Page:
The only anthropologist who studied the life of GH-people in comparison with the life of horticulturalists and primitive farmers is Hugh Brody.[1] To give an impression of the GH-mentality I summarize a passage out of his book The other side of Eden (London, 2001):

In a tent made from hides – but it can also be an igloo or a government’s prefab – the baby awakes. She is taken up, cuddled, breast-fed, and people are talking to her: she hears the voices of people in the room. Above all the familiar voice of her mother who says she’s drinking fine. It is her own decision if and when she drinks or stops drinking. The sounds of voices are reassuring to her. When she dozes off after drinking, she goes in mothers amautik, the baby carrier that is part of the parka, against mothers back. The mother senses by the baby’s movements when her child must relieve herself; then she takes the baby and holds her above a proper place, talking in a cheerful tone. While wiping her clean, mother says: “Now you’re done again my fatty, my darling.”

Grandfather comes near for a while and says, with his face close to hers: “Dear little wife of mine! You are my little wife? Yes, you are!” The mother smiles and holds her daughter up: “Mother? Yes, you are my mother!” Because the baby was born shortly after the passing away of her grandmother, she is seen as the atiq, the ghost of her grandma, and she has inherited her grandmother’s name too. Though all babies are cherished, an atiq is extra loved and adored as an obvious link in the chain of generations.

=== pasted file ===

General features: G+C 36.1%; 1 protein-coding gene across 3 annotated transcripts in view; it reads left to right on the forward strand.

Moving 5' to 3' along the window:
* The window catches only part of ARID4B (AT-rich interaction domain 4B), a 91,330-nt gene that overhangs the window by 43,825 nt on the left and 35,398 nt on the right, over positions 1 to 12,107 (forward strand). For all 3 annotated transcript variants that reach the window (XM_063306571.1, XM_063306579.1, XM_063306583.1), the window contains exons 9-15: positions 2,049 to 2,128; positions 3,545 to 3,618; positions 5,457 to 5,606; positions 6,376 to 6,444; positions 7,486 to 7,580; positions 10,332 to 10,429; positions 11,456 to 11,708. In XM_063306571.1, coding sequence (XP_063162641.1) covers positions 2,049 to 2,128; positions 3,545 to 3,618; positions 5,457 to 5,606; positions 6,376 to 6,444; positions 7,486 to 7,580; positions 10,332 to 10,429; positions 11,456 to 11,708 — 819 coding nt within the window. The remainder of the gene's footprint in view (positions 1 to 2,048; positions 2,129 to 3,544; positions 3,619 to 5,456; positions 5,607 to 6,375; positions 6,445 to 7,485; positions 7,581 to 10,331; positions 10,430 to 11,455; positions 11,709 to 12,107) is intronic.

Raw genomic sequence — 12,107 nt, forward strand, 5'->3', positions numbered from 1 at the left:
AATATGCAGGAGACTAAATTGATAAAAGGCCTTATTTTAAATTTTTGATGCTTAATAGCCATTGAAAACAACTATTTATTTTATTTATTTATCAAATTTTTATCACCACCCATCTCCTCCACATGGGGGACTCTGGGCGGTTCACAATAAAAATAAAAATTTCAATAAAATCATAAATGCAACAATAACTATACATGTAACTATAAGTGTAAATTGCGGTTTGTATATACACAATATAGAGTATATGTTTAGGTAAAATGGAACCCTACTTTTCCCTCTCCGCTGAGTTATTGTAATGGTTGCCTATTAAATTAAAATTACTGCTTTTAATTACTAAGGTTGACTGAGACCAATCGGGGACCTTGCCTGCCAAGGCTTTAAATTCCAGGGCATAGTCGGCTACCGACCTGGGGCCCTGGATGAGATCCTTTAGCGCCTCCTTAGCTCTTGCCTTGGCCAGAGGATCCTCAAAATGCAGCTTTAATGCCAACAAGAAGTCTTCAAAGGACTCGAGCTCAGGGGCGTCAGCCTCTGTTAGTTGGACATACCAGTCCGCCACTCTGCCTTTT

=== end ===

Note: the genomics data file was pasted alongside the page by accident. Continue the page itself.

Babies are treated with respect – like everybody is treated with respect. Babies get all they want. They may sleep when they want, they never are brushed off because babies can never do something wrong[2].

From the beginning of their life children listen to stories. Nothing is concealed for the child: it picks up only what it can handle. Grandfather tells of the creation of the sea mammals, the principal prey of the Inuit. Stories with all sexual and bloody details, and mysteries. The children listen as long as they want, often hearing the same stories repeated, growing up with them. They see how adults respect each other and that everybody has her/his special abilities and tasks. They learn the names of the animals and plants effortlessly and grow up as Inuit.